Document Detail


Give unto others: genetically unrelated cotton-top tamarin monkeys preferentially give food to those who altruistically give food back.
MedLine Citation:
PMID:  14667352     Owner:  NLM     Status:  MEDLINE    
Abstract/OtherAbstract:
Altruistic food giving among genetically unrelated individuals is rare in nature. The few examples that exist suggest that when animals give food to unrelated others, they may do so on the basis of mutualistic or reciprocally altruistic relationships. We present the results of four experiments designed to tease apart the factors mediating food giving among genetically unrelated cotton-top tamarins (Saguinus oedipus), a cooperatively breeding New World primate. In experiment 1 we show that individuals give significantly more food to a trained conspecific who unilaterally gives food than to a conspecific who unilaterally never gives food. The apparent contingency of the tamarins' food-giving behaviour motivated the design of experiments 2-4. Results from all three experiments show that altruistic food giving is mediated by prior acts of altruistic food giving by a conspecific. Specifically, tamarins do not give food to unrelated others when the food received in the past represents the by-product of another's selfish actions (experiments 2 and 3) or when a human experimenter gives them food (experiment 4) as did the unilateral altruist in experiment 1. By contrast, if one tamarin gives another food without obtaining any immediate benefit, then the recipient is more likely to give food in return. Overall, results show that tamarins altruistically give food to genetically unrelated conspecifics, discriminate between altruistic and selfish actions, and give more food to those who give food back. Tamarins therefore have the psychological capacity for reciprocally mediated altruism.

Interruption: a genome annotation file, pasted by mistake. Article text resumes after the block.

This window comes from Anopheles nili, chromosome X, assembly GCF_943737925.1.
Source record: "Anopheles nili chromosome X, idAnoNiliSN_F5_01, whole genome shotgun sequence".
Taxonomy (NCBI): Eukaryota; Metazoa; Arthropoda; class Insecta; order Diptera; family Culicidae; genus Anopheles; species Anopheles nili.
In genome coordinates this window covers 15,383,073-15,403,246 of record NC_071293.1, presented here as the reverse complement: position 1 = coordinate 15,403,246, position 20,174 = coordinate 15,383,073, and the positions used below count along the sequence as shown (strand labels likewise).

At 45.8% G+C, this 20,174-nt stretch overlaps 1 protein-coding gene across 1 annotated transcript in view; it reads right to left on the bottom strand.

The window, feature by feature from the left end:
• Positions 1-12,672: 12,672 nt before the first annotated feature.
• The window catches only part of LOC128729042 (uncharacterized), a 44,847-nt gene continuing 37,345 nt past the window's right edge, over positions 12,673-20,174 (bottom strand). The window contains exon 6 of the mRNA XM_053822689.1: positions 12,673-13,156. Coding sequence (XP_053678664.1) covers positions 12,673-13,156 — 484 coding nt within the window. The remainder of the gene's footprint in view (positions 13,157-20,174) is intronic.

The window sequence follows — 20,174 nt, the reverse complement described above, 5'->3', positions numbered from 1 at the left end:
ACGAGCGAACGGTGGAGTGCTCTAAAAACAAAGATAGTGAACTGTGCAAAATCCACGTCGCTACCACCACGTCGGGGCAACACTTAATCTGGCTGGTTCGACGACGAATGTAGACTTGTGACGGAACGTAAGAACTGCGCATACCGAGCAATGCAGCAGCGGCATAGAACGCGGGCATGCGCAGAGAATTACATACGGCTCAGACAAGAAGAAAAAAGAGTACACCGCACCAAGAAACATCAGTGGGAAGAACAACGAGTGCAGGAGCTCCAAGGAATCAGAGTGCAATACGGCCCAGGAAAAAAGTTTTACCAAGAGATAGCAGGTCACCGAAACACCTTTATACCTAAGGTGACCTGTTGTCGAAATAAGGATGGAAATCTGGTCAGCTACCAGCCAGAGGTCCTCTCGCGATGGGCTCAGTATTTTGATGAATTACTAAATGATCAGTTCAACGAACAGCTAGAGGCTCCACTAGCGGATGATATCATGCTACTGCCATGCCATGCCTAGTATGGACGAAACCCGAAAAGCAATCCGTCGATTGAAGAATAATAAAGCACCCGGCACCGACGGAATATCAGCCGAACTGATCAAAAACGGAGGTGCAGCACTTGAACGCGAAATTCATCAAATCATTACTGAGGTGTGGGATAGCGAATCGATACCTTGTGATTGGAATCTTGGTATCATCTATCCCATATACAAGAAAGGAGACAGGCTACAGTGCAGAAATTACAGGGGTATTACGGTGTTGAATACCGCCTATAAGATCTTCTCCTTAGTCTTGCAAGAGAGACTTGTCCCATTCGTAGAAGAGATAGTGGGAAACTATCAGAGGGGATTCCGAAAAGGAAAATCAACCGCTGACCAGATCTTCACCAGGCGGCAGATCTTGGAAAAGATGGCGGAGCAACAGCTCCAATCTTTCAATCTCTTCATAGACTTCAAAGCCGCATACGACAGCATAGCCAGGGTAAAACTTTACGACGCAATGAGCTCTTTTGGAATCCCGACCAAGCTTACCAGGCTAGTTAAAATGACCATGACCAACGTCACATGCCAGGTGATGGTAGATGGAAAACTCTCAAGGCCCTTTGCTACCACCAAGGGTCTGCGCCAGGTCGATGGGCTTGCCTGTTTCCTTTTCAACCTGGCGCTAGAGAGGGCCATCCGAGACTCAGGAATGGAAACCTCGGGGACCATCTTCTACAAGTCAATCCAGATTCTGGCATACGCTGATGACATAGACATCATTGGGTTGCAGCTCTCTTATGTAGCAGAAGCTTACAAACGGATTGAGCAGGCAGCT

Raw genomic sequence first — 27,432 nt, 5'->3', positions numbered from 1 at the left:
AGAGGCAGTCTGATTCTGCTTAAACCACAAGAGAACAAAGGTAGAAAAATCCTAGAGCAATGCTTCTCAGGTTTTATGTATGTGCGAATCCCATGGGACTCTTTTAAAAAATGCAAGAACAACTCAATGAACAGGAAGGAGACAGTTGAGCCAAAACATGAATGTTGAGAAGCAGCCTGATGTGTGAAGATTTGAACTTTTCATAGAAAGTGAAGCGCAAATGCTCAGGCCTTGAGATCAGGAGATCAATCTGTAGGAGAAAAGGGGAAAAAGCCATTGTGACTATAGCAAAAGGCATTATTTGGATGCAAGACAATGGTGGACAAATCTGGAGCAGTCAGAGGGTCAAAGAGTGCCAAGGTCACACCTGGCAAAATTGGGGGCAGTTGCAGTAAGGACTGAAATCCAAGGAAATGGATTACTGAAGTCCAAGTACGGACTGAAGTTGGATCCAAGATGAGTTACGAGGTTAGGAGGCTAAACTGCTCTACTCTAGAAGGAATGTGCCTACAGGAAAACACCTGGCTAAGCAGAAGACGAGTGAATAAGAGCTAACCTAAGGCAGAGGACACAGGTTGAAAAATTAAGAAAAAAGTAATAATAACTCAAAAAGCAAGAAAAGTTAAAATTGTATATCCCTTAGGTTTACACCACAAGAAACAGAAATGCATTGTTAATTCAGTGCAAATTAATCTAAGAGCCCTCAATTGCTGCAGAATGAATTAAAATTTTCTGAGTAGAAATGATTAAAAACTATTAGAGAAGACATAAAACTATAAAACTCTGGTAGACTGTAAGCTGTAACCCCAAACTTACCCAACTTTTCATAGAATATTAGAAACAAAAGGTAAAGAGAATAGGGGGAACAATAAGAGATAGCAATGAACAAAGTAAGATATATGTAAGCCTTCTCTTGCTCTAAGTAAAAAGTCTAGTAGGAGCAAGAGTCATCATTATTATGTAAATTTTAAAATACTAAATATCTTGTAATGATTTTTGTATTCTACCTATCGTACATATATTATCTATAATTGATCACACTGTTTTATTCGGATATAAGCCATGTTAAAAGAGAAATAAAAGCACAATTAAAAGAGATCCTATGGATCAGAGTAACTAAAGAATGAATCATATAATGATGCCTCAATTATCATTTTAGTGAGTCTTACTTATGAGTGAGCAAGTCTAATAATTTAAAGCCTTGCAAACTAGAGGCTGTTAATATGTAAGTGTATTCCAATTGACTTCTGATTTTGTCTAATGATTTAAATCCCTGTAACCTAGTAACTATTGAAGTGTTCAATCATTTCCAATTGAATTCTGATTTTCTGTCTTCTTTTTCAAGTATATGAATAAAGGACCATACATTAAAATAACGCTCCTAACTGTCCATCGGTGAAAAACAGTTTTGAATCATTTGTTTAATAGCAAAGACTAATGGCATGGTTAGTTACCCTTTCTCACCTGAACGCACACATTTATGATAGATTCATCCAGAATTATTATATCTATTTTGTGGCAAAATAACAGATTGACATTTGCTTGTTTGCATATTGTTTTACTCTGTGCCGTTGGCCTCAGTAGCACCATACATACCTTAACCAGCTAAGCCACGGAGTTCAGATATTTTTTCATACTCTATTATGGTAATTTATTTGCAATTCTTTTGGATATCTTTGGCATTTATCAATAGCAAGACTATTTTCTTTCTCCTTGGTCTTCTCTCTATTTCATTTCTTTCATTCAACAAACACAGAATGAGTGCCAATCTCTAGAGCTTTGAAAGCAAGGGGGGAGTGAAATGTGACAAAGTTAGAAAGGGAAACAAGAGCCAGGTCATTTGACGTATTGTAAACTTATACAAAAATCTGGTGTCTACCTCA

Authors:
Marc D Hauser; M Keith Chen; Frances Chen; Emmeline Chuang
Publication Detail:
Type:  Comparative Study; Journal Article; Research Support, Non-U.S. Gov't    
Journal Detail:
Title:  Proceedings. Biological sciences / The Royal Society     Volume:  270     ISSN:  0962-8452     ISO Abbreviation:  Proc. Biol. Sci.     Publication Date:  2003 Nov 
Date Detail:
Created Date:  2003-12-11     Completed Date:  2004-01-08     Revised Date:  2010-09-21    
Medline Journal Info:
Nlm Unique ID:  101245157     Medline TA:  Proc Biol Sci     Country:  England    
Other Details:
Languages:  eng     Pagination:  2363-70     Citation Subset:  IM    
Affiliation:
Department of Psychology, and Programme in Neurosciences, Harvard University, Cambridge, MA 02138, USA. mdhauser@wjh.harvard.edu
Export Citation:
APA/MLA Format     Download EndNote     Download BibTex
MeSH Terms
Descriptor/Qualifier:
Animals
Cooperative Behavior*
Discrimination (Psychology) / physiology*
Evolution*
Feeding Behavior*
Saguinus / physiology*,  psychology
Comments/Corrections

From MEDLINE®/PubMed®, a database of the U.S. National Library of Medicine


Previous Document:  Month of birth predicted reproductive success and fitness in pre-modern Canadian women.
Next Document:  Reducing a cost of traumatic insemination: female bedbugs evolve a unique organ.